4 units: = 53 minutes through 67 minutes

5 units: = 68 minutes through 82 minutes

6 units: = 83 minutes through 97 minutes

7 units: = 98 minutes through 112 minutes

8 units: = 113 minutes through 127 minutes


The pattern remains the same for treatment times in excess of 2 hours.


If a service represented by a 15 minute timed code is performed in a single day for at least 15 minutes, that service shall be billed for at least one unit. If the service is performed for at least 30 minutes, that service shall be billed for at least two units, etc. It is not appropriate to count all minutes of treatment in a day toward the units for one code if other services were performed for more than 15 minutes. See examples 2 and 3 below.


When more than one service represented by 15 minute timed codes is performed in a single day, the total number of minutes of service (as noted on the chart above) determines the number of timed units billed. See example 1 below.


If any 15 minute timed service that is performed for 7 minutes or less than 7 minutes on the same day as another 15 minute timed service that was also performed for 7 minutes or less and the total time of the two is 8 minutes or greater than 8 minutes, then bill one unit for the service performed for the most minutes. This is correct because the total time is greater than the minimum time for one unit. The same logic is applied when three or more different services are provided for 7 minutes or less than 7 minutes. See example 5 below.


The expectation (based on the work values for these codes) is that a provider’s direct patient contact time for each unit will average 15 minutes in length. If a provider has a consistent practice of billing less than 15 minutes for a unit, these situations should be highlighted for review.


If more than one 15 minute timed CPT code is billed during a single calendar day, then the total number of timed units that can be billed is constrained by the total treatment minutes for that day. See all examples below.


Pub. 100-02, Medicare Benefit Policy Manual, Chapter 15, Section 220.3B, Documentation Requirements for Therapy Services, indicates that the amount of time for each specific intervention/modality provided to the patient is not required to be documented in the Treatment Note. However, the total number of timed minutes must be documented. These examples indicate how to count the appropriate number of units for the total therapy minutes provided.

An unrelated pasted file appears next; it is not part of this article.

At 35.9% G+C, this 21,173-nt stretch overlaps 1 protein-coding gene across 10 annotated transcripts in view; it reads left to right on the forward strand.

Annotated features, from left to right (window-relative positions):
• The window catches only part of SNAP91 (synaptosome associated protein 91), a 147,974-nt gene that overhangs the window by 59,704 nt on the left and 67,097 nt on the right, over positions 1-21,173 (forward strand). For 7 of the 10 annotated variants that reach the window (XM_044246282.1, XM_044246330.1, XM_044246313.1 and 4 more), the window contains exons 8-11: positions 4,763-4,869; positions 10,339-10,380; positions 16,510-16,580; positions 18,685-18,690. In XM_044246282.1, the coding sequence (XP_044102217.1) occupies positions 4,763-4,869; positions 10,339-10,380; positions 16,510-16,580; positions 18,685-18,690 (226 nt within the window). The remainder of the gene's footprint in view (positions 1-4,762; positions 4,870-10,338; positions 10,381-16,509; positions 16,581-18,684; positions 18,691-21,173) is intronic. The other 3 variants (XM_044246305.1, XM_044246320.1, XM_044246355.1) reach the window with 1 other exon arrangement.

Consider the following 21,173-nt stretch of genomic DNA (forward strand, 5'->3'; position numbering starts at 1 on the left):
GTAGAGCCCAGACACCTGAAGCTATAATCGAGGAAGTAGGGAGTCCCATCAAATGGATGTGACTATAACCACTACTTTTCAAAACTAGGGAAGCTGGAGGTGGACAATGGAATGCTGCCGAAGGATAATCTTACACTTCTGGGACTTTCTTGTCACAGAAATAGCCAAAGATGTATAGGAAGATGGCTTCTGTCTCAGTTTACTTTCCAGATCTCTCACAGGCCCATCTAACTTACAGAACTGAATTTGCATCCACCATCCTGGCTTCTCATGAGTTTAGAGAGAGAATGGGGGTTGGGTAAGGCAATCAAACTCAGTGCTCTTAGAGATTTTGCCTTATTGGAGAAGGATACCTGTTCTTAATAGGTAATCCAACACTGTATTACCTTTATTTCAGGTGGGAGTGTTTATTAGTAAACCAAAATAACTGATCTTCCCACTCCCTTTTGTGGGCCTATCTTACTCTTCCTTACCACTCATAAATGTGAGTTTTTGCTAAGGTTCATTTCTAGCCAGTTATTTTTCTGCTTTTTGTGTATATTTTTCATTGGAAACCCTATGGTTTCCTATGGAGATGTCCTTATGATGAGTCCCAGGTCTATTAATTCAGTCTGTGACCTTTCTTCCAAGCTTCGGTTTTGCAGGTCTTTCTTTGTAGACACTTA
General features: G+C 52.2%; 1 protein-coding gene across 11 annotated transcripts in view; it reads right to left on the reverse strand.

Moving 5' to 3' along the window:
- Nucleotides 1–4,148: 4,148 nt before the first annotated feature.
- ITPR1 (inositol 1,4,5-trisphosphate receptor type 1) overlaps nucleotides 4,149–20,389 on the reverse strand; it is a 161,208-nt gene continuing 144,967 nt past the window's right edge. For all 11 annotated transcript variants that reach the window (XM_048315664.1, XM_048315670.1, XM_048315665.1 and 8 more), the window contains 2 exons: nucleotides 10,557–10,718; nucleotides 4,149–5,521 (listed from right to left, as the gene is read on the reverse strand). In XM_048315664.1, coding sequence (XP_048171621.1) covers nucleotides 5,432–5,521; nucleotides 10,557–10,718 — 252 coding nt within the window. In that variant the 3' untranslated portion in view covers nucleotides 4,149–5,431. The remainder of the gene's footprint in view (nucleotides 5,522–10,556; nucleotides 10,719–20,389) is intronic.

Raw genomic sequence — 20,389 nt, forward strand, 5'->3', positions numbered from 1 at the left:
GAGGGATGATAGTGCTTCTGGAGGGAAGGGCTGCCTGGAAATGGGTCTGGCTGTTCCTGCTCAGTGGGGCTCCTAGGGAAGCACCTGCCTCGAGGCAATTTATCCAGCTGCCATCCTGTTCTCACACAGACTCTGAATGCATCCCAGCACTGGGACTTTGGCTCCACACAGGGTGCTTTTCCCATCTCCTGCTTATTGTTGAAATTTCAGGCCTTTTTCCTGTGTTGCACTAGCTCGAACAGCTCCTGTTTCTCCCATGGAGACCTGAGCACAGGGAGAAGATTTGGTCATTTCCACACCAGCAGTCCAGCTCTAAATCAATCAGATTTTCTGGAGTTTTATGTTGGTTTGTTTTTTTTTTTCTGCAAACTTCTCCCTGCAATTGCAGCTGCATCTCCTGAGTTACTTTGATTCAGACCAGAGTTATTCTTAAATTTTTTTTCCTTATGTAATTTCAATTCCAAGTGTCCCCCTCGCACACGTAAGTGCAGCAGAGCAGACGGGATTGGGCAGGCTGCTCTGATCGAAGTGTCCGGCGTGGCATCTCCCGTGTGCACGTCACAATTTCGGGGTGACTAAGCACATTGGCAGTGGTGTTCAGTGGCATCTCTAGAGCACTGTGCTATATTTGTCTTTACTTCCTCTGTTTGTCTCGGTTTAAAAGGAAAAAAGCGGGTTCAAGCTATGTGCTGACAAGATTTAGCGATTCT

Example 1 –

24 minutes of neuromuscular reeducation, code 97112,

23 minutes of therapeutic exercise, code 97110,

Total timed code treatment time was 47 minutes.


See the chart above. The 47 minutes falls within the range for 3 units = 38 to 52 minutes.


Appropriate billing for 47 minutes is only 3 timed units. Each of the codes is performed for more than 15 minutes, so each shall be billed for at least 1 unit. The correct coding is 2 units of code 97112 and one unit of code 97110, assigning more timed units to the service that took the most time.


Example 2 –

20 minutes of neuromuscular reeducation (97112)

20 minutes therapeutic exercise (97110),

40 Total timed code minutes.

Appropriate billing for 40 minutes is 3 units. Each service was done at least 15 minutes and should be billed

for at least one unit, but the total allows 3 units. Since the time for each service is the same, choose either

code for 2 units and bill the other for 1 unit. Do not bill 3 units for either one of the codes.

Example 3 –

33 minutes of therapeutic exercise (97110),

7 minutes of manual therapy (97140),

40 Total timed minutes


Appropriate billing for 40 minutes is for 3 units. Bill 2 units of 97110 and 1 unit of 97140. Count the first 30 minutes of 97110 as two full units. Compare the remaining time for 97110 (33-30 = 3 minutes) to the time spent on 97140 (7 minutes) and bill the larger, which is 97140.


Example 4 –

18 minutes of therapeutic exercise (97110),